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http://dx.doi.org/10.1038/srep43047DOI Listing
http://www.ncbi.nlm.nih.gov/pmc/articles/PMC5320532PMC
February 2017

Subcellular fractionation of human liver reveals limits in global proteomic quantification from isolated fractions.

Anal Biochem 2016 09 14;509:82-88. Epub 2016 Jun 14.

Department of Pharmacy, Uppsala University, S-751 23 Uppsala, Sweden; Science for Life Laboratory, Uppsala University, S-751 23 Uppsala, Sweden.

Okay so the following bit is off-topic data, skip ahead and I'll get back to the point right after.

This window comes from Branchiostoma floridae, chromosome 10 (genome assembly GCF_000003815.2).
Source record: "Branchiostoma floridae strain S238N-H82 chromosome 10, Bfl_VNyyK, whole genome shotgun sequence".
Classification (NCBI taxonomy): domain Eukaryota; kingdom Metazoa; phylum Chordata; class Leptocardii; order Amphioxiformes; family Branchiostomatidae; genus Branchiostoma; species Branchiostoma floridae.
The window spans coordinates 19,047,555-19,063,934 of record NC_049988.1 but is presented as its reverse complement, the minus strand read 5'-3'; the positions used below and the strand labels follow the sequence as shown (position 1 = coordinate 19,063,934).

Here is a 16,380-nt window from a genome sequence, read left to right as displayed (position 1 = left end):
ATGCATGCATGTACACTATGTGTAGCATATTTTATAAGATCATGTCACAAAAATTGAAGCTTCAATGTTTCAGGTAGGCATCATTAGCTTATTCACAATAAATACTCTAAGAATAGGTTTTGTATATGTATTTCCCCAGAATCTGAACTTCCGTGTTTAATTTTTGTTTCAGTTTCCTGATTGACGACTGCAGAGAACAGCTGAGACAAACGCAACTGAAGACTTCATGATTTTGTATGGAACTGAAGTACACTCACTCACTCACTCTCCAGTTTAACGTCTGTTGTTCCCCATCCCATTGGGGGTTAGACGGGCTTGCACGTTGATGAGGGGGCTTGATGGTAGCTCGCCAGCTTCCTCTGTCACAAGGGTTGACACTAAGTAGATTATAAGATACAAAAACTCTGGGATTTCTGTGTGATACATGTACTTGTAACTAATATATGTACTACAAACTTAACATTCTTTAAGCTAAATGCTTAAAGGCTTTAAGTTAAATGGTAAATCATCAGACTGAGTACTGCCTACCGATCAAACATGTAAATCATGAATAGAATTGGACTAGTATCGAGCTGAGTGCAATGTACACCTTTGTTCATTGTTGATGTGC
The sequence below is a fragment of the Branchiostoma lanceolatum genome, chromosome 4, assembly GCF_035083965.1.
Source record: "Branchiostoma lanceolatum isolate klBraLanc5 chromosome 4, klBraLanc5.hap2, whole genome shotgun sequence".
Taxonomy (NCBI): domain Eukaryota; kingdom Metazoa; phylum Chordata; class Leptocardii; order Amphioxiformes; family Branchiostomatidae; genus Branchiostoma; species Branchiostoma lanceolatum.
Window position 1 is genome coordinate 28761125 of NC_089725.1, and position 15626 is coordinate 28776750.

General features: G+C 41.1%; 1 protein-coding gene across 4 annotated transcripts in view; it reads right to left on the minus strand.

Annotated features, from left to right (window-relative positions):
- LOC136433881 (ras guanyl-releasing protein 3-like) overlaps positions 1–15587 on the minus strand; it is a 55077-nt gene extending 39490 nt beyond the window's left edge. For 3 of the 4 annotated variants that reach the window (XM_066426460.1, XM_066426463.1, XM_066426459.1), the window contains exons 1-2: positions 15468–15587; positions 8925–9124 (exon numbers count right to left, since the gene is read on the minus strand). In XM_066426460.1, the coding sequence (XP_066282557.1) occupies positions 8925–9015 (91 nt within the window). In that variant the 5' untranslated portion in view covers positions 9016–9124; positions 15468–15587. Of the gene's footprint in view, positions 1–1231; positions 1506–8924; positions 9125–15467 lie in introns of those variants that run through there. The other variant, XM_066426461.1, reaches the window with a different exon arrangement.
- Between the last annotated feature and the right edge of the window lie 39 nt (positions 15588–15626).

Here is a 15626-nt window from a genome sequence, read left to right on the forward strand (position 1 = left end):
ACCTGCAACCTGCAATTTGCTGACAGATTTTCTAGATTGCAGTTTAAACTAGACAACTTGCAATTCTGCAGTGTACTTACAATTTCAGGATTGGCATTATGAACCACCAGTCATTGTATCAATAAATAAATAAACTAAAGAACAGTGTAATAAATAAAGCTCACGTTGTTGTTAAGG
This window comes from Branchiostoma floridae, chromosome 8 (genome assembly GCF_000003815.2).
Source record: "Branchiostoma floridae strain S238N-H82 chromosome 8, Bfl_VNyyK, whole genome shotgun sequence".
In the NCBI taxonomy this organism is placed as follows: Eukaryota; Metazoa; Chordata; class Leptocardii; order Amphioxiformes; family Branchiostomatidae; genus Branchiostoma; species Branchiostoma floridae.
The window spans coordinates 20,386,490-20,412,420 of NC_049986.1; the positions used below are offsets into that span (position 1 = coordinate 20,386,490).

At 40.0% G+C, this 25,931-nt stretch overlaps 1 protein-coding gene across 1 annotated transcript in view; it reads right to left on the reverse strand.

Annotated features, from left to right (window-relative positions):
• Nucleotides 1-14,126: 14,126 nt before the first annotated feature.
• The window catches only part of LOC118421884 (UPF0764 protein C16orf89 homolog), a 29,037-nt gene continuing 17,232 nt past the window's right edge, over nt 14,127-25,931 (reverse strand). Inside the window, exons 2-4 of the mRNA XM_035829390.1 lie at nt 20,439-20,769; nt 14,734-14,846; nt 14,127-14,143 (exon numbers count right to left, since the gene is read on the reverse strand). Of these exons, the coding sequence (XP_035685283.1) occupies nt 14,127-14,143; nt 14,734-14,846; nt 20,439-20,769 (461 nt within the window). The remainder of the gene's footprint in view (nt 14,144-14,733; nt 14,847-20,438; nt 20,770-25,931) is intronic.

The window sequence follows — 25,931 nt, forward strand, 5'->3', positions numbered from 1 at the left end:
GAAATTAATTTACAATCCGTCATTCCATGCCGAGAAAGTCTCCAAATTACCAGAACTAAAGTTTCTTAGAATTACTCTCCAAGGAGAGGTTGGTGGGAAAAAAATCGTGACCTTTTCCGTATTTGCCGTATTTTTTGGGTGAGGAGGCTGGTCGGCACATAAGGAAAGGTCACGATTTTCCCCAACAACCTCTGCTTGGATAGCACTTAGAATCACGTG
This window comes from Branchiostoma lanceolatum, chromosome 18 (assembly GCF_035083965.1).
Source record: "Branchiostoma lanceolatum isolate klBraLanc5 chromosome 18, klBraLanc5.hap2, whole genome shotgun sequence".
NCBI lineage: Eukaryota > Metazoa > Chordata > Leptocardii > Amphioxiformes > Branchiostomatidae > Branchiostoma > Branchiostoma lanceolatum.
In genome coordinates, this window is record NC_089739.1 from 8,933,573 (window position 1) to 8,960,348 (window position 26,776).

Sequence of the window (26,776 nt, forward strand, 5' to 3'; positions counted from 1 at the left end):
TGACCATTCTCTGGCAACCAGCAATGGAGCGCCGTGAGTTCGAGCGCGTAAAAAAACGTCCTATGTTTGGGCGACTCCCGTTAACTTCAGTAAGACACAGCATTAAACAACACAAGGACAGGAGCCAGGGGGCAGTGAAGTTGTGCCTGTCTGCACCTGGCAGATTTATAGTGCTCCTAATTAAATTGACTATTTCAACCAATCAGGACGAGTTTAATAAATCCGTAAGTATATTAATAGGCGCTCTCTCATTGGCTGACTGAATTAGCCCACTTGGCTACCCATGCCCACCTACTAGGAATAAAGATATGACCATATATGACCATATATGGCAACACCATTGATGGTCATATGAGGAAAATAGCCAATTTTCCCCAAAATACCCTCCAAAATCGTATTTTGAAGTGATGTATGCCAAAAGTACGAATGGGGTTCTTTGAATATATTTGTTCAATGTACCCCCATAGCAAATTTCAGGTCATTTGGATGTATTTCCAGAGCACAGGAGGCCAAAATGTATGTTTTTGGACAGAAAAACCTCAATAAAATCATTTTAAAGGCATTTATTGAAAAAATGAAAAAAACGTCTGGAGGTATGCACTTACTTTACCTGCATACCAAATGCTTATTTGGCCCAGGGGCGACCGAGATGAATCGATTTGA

The liver plays an important role in metabolism and elimination of xenobiotics, including drugs. Determination of concentrations of proteins involved in uptake, distribution, metabolism, and excretion of xenobiotics is required to understand and predict elimination mechanisms in this tissue. In this work, we have fractionated homogenates of snap-frozen human liver by differential centrifugation and performed quantitative mass spectrometry-based proteomic analysis of each fraction. Concentrations of proteins were calculated by the "total protein approach". A total of 4586 proteins were identified by at least five peptides and were quantified in all fractions. We found that the xenobiotics transporters of the canalicular and basolateral membranes were differentially enriched in the subcellular fractions and that phase I and II metabolizing enzymes, the cytochrome P450s and the UDP-glucuronyl transferases, have complex subcellular distributions. These findings show that there is no simple way to scale the data from measurements in arbitrarily selected membrane fractions using a single scaling factor for all the proteins of interest. This study also provides the first absolute quantitative subcellular catalog of human liver proteins obtained from frozen tissue specimens. Our data provide quantitative insights into the subcellular distribution of proteins and can be used as a guide for development of fractionation procedures.